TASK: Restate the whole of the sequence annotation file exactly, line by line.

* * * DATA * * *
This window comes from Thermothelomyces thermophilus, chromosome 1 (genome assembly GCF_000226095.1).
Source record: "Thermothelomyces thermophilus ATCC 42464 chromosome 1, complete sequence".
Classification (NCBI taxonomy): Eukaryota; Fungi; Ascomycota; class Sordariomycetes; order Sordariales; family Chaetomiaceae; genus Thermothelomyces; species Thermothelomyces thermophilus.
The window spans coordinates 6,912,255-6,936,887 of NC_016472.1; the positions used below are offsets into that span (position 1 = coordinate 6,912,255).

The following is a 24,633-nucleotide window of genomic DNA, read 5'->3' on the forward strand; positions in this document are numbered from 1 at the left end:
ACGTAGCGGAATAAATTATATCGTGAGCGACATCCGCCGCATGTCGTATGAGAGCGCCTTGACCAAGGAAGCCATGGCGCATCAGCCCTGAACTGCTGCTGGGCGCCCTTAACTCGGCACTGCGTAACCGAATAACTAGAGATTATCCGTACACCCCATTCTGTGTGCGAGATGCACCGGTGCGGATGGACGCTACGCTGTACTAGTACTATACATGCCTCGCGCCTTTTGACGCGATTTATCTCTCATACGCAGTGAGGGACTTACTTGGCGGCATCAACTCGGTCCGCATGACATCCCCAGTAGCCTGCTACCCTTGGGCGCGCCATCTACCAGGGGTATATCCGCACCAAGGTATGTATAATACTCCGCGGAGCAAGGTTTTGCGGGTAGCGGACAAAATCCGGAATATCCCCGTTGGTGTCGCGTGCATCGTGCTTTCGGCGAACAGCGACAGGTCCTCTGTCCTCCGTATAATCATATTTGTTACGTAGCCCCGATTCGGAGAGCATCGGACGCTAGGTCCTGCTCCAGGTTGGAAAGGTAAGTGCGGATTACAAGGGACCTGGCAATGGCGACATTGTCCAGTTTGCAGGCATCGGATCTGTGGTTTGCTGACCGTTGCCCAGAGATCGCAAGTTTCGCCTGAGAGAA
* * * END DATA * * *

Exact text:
This window comes from Thermothelomyces thermophilus, chromosome 1 (genome assembly GCF_000226095.1).
Source record: "Thermothelomyces thermophilus ATCC 42464 chromosome 1, complete sequence".
Classification (NCBI taxonomy): Eukaryota; Fungi; Ascomycota; class Sordariomycetes; order Sordariales; family Chaetomiaceae; genus Thermothelomyces; species Thermothelomyces thermophilus.
The window spans coordinates 6,912,255-6,936,887 of NC_016472.1; the positions used below are offsets into that span (position 1 = coordinate 6,912,255).

The following is a 24,633-nucleotide window of genomic DNA, read 5'->3' on the forward strand; positions in this document are numbered from 1 at the left end:
ACGTAGCGGAATAAATTATATCGTGAGCGACATCCGCCGCATGTCGTATGAGAGCGCCTTGACCAAGGAAGCCATGGCGCATCAGCCCTGAACTGCTGCTGGGCGCCCTTAACTCGGCACTGCGTAACCGAATAACTAGAGATTATCCGTACACCCCATTCTGTGTGCGAGATGCACCGGTGCGGATGGACGCTACGCTGTACTAGTACTATACATGCCTCGCGCCTTTTGACGCGATTTATCTCTCATACGCAGTGAGGGACTTACTTGGCGGCATCAACTCGGTCCGCATGACATCCCCAGTAGCCTGCTACCCTTGGGCGCGCCATCTACCAGGGGTATATCCGCACCAAGGTATGTATAATACTCCGCGGAGCAAGGTTTTGCGGGTAGCGGACAAAATCCGGAATATCCCCGTTGGTGTCGCGTGCATCGTGCTTTCGGCGAACAGCGACAGGTCCTCTGTCCTCCGTATAATCATATTTGTTACGTAGCCCCGATTCGGAGAGCATCGGACGCTAGGTCCTGCTCCAGGTTGGAAAGGTAAGTGCGGATTACAAGGGACCTGGCAATGGCGACATTGTCCAGTTTGCAGGCATCGGATCTGTGGTTTGCTGACCGTTGCCCAGAGATCGCAAGTTTCGCCTGAGAGAA